Words from Steve Clarke, EcoStar Director of Research & Development. We are often asked about cool roofs. What are they? What is the benefit? The term “cool roof” was coined to describe roofs that minimize heat build-up when exposed to solar radiation. The primary drivers for developing this technology are:
- Reducing energy consumption by lowering the load on air conditioners
- Mitigating the urban “heat island” effect, wherein the heat absorbed by city buildings elevates the temperature in the surrounding area significantly above what it would be in the absence of those buildings.
Heat islands pose a health risk for those unable to escape the heat, and stress the electrical grid supplying power to all those air conditioners.
Let’s Get Technical
Solar radiation spans the ultraviolet, visible, and infrared spectra. Ultraviolet radiation is high energy, and degrades unprotected plastic, but only comprises about 5% of the total energy in solar radiation, so for cool roofing purposes we ignore it. Most of the energy (about 50%) that comes from the sun is in the visible spectrum. The remaining 45% of the solar radiation is in the infrared spectrum, and not visible to the naked eye. The infrared spectrum is the part of solar radiation where we can impact the temperature of the roof without affecting its color, and is therefore the most important when considering cool roofing.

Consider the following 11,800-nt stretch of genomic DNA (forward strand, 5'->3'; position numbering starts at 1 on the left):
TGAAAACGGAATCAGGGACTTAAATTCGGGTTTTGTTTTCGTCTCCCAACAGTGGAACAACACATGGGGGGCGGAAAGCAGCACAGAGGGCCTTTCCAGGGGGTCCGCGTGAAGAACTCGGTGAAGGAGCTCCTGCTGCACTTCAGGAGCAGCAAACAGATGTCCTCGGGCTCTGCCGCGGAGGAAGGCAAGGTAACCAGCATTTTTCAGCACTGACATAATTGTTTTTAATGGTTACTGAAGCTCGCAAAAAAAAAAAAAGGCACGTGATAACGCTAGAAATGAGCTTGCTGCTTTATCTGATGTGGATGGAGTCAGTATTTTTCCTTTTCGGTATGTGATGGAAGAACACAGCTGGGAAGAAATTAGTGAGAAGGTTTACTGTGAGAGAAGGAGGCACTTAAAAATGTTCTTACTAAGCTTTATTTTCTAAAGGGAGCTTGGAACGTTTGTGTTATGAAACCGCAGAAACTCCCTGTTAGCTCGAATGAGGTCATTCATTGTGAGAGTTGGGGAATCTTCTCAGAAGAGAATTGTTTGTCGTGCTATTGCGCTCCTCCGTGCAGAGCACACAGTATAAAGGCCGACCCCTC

Light in the visible spectrum affects what we perceive as color. The color we see corresponds to the light that is reflected from the surface, the rest being absorbed. So the color white is actually representative of all visible light being reflected. For black, all visible light is being absorbed. For green, say, only those wavelengths of light that we perceive as the color green are reflected, everything else is absorbed. Most of the energy that is absorbed ends up being re-radiated as heat, thus a black surface will get much hotter in the sun than a white one.
How Do You Reduce the Roof Temperature?
You could have a white roof, but our guess is that you prefer colors. That means we need to use pigments that absorb light in the visible spectrum so we can get colors, but reflect light in the infrared region to reduce the heat on the roof. Fortunately, in recent years pigment companies have developed materials based on metal oxides that are both reflective in the infrared region, and absorbing in the visible region. In addition, these materials have the advantage of being very colorfast, so they are well suited to use in long-term outdoor applications. By using these materials, it is possible to make all but the darkest colors meet the requirements for EPA’s EnergyStar program.
How Can EcoStar Help?
EcoStar offers a line of cool colors in all Empire products. EcoStar has three Energy Star® rated colors including Sea Salt, Drifting Dunes and Saratoga Sunset, which are available in multiple profiles including Traditional Slate, Niagara Slate, Shake and Shake Plus.